Monday, December 17, 2007


By Falling James!

More than anything else, this new DVD emphasizes what a warm, funny, dynamic and larger-than-life figure Otis Redding was onstage, in ways that even his concert albums haven’t made clear. It’s one thing to hear that explosive voice, and it’s quite another to hear it while also witnessing the electrifying way he dominates a stage, shaking from within like a volcano.

Dreams to Remember mixes positively incendiary live footage, TV appearances and goofily charming promo films with interviews with former band mates Steve Cropper and Wayne Jackson, Redding’s wife Zelma, Stax Records head Jim Stewart and others. Redding’s sheer force of personality even lights up the corny early lip-synched TV spots, and the promo films for “Fa-Fa-Fa-Fa-Fa (Sad Song)” and the down-on-the-farm lovers’ quarrel with Carla Thomas on “Tramp” are better than most videos, thanks to his easy-going clowning and inherent, unforced acting ability.

Of course, the truly live performances are the most thrilling parts; I kept getting literal chills up and down the elevators of my spine throughout the Monterey Festival highlights, as well as the Stax/Volt Revue in London in 1967, where he reclaims “I’ve Been Loving You Too Long” and “Satisfaction” from the Rolling Stones with total confidence. Even as he’s giving praise to Mick Jagger, he can’t help coming off as a full-grown, fully mature and aware MAN in comparison to the geeky Stones.

His versions of “Try a Little Tenderness” and “Respect,” with tight, sophisticated backing by the Bar-Kays, would be astonishing and precious in any universe, even if they weren’t recorded mere hours before the tragic plane crash in Wisconsin.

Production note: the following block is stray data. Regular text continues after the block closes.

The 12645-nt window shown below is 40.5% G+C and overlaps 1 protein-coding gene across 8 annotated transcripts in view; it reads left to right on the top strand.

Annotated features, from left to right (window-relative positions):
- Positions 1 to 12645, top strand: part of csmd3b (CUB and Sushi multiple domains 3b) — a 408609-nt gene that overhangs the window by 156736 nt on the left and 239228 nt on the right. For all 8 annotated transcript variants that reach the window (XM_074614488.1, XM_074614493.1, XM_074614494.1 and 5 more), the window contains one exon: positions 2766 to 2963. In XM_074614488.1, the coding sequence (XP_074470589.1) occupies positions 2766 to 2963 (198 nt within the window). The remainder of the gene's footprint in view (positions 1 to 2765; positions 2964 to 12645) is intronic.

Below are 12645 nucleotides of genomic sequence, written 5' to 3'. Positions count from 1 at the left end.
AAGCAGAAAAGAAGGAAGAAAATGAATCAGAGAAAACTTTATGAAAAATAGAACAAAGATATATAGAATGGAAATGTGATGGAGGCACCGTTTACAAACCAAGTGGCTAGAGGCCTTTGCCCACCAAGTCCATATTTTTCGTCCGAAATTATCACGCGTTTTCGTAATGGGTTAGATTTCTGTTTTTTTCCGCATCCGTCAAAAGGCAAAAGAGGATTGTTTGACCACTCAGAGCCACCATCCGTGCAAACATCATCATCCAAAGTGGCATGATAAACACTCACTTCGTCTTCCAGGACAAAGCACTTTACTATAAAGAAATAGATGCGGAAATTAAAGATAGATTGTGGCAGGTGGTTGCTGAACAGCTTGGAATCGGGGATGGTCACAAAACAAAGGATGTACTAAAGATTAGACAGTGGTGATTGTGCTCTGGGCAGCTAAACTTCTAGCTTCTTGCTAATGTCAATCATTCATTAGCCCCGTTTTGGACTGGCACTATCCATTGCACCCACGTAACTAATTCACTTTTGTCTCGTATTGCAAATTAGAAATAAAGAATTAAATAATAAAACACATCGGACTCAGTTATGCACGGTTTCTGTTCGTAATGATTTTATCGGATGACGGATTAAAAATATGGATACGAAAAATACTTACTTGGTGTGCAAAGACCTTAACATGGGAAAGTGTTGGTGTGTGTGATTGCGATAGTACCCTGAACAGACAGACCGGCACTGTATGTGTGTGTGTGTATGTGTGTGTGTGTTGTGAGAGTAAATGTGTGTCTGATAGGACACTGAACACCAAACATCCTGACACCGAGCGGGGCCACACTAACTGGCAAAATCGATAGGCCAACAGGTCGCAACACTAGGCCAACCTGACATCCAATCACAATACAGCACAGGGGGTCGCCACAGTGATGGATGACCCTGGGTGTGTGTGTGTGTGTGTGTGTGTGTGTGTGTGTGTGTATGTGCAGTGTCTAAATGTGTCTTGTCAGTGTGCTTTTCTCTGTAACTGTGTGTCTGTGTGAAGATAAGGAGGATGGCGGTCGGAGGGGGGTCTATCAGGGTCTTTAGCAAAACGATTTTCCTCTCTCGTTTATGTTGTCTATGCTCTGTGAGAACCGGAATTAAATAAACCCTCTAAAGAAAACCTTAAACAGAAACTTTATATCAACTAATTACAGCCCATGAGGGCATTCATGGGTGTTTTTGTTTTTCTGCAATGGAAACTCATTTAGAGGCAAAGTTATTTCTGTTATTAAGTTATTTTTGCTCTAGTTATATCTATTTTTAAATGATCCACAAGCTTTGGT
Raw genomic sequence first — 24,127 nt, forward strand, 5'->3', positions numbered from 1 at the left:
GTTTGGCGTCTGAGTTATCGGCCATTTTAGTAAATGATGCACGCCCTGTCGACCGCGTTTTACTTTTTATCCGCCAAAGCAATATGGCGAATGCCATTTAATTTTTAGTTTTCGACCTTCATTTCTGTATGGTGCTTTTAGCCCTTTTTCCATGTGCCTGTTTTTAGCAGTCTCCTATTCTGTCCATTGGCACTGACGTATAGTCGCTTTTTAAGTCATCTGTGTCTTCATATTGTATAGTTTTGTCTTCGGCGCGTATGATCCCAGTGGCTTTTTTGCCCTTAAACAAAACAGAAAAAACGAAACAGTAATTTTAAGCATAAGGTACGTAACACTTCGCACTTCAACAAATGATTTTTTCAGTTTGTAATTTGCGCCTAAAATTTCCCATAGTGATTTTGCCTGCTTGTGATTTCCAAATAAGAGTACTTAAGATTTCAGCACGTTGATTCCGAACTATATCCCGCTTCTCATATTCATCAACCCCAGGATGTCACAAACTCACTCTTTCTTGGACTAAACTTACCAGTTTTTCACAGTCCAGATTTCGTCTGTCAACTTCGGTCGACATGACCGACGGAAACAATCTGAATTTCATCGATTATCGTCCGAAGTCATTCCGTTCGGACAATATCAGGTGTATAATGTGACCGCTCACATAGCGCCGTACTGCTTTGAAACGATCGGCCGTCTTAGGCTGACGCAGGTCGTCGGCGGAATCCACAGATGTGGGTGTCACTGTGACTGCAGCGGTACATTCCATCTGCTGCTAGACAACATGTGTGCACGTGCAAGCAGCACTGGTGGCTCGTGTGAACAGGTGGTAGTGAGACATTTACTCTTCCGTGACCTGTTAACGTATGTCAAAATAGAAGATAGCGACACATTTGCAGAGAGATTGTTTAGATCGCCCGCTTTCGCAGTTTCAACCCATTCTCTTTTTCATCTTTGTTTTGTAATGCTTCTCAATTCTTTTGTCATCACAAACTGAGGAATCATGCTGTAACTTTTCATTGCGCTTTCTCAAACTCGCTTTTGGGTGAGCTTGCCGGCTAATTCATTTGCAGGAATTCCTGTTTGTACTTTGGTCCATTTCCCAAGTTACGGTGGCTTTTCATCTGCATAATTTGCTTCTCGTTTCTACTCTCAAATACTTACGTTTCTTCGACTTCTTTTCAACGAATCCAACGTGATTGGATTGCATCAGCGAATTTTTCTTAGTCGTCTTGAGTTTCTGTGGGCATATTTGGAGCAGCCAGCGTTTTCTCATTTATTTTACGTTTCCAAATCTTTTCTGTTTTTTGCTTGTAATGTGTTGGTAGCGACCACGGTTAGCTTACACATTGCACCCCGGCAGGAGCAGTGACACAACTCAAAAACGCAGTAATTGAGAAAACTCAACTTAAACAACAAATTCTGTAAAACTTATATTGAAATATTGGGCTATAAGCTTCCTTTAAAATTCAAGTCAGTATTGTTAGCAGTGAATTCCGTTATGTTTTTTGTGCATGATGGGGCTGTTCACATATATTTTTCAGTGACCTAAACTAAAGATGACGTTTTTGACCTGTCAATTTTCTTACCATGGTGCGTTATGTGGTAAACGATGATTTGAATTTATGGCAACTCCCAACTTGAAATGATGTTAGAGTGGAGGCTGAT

By the end of the documentary, I was bawling uncontrollably, probably for the first time in many years over something that I wasn’t directly involved with or feeling selfish about on some level. It’s not that the story here was told sentimentally or was fishing for cheap and obvious emotions, it’s that you feel such a deep loss merely by having the DVD end, much less recalling the cold-blooded rudeness of death permanently taking away such a musical giant, such a monumental, godlike voice belonging to such an unpretentiously likable soul.

And I do mean soul.

BONUSES: There are more interviews with Jackson and Cropper, a photo gallery and a 22-page booklet with detailed liner notes and bio.

"Dreams to Remember: The Legacy of Otis Redding" is available at the Stax Museum gift shop or on the Stax Museum's online shop at


Martin Schafer said...

You had me at bawling uncontrollably. Needless to say I ordered that sucker immediately, as I was waiting for a good documentary on Otis for ages.

wendy said...

Tim, thanks for your comment today on my new blog ... that was fast, I've only been blogging for 3 days! I've already put the dvd in my netflix queue and will look forward to a major catharsis watching it. Someday I hope to make it to Memphis to see the Museum.